Employee Retention Credit Examples: The SMB Guide

A woman small business owner looking at an employee retention credit example while doing taxes on a laptop.
Table of Contents

Key Takeaways:

  • The ERC credit is available to businesses that either shut down because of a government order in 2020 or 2021 or saw a decline in gross receipts when compared to 2019.
  • The credit is 50% of employee wages, up to $10,000 per employee annually, for 2020, and 70% of wages, up to $10,000 per employee per quarter, in 2021.
  • The ERC ended on September 30, 2021, for most businesses, but you can still claim it for three years after you first submitted your tax return.
  • Example 1: A small catering business with 20 employees that shut down operations in three quarters of 2020 could receive an ERC of $100,000.
  • Example 2: A small nonprofit with 10 employees that saw a 50% loss in gross receipts in one quarter of 2021 could receive an ERC of $70,000.
  • You may also need to amend your annual tax return since you need to lower your deduction for wages by the amount of your credit, per the IRS.
  • You can now claim the ERC even if you also received a PPP loan during the pandemic, as long as you don’t claim the same wages that were covered by the loan. 

Small business owners are likely aware that the government passed legislation during the COVID-19 pandemic to give business owners new options for relief. One initiative was the Payment Protection Program (PPP), which helped employees keep their staff with a large loan option that could be completely forgiven. 

The employee retention credit (ERC) was another form of government relief introduced during the pandemic. The ERC helps employers get a break on their payroll taxes to keep people on their payroll. It was first introduced in the Coronavirus Aid, Relief, and Economic Security Act (CARES Act), but it was later amended and extended by subsequent laws: the Taxpayer Certainty and Disaster Relief Act, the American Rescue Plan Act, and the Infrastructure Investment and Jobs Act.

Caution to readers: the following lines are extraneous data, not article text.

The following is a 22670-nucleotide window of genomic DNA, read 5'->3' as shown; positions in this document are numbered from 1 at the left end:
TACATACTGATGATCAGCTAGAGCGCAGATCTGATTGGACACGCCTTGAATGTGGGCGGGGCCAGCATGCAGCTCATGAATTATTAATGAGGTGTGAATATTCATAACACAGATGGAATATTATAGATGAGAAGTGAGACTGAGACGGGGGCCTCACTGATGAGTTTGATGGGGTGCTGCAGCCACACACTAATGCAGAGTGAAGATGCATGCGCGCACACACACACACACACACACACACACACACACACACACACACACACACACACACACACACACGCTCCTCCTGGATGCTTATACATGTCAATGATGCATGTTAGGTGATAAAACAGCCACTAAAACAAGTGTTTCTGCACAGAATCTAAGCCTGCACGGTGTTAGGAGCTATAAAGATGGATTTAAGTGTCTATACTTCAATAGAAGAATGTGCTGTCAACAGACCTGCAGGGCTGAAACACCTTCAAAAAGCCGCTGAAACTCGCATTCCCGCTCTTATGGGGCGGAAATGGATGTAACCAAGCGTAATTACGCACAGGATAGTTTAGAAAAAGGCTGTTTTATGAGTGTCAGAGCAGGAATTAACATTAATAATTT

Both the PPP and ERC have technically ended, as businesses have been able to function more normally in recent months. Businesses can no longer apply for a PPP loan. If you qualify, however, you can still claim the ERC, possibly until 2024. 

What does it look like to claim the ERC, and how much money could you get to help you cover payroll taxes? This guide will walk through the basics of the tax credit, provide in-depth employee retention credit examples, and answer 10 frequently asked questions about the ERC.

How Does the ERC Work?

Let’s first talk about what the ERC is, how it works, and how much it can impact your small business. The CARES Act was passed in March 2020 by the government to help Americans deal with the economic impacts of the pandemic. Tax relief initiatives like the ERC were introduced so employers could keep their doors open and people could keep their jobs. 

The ERC is a fully refundable tax credit, which means that you can still get a refund, even if the amount of your credit is more than your tax liability. Here are the basics of ERC eligibility, limits, and terms:

  • Eligibility: There are two ways you can qualify for the ERC:
    • Your business had to either suspend operations, full or partially, because of a government order in 2020 or 2021.
    • Your gross receipts for a quarter were 50% less than the same quarter in 2019 for 2020 quarters, or 20% less than the same quarter in 2019 for 2021 quarters.
  • Credit amount: The ERC amount is different for 2020 and 2021, as follows:
    • 2020: 50% of qualified wages paid to employees, up to $10,000 per employee for all quarters.
    • 2021: 70% of qualified wages paid to employees, up to $10,000 per employee per quarter.
  • Annual limits: For 2020, the annual limit is $5,000 per employee per year, and for 2021, the limit is $21,000 per employee per year.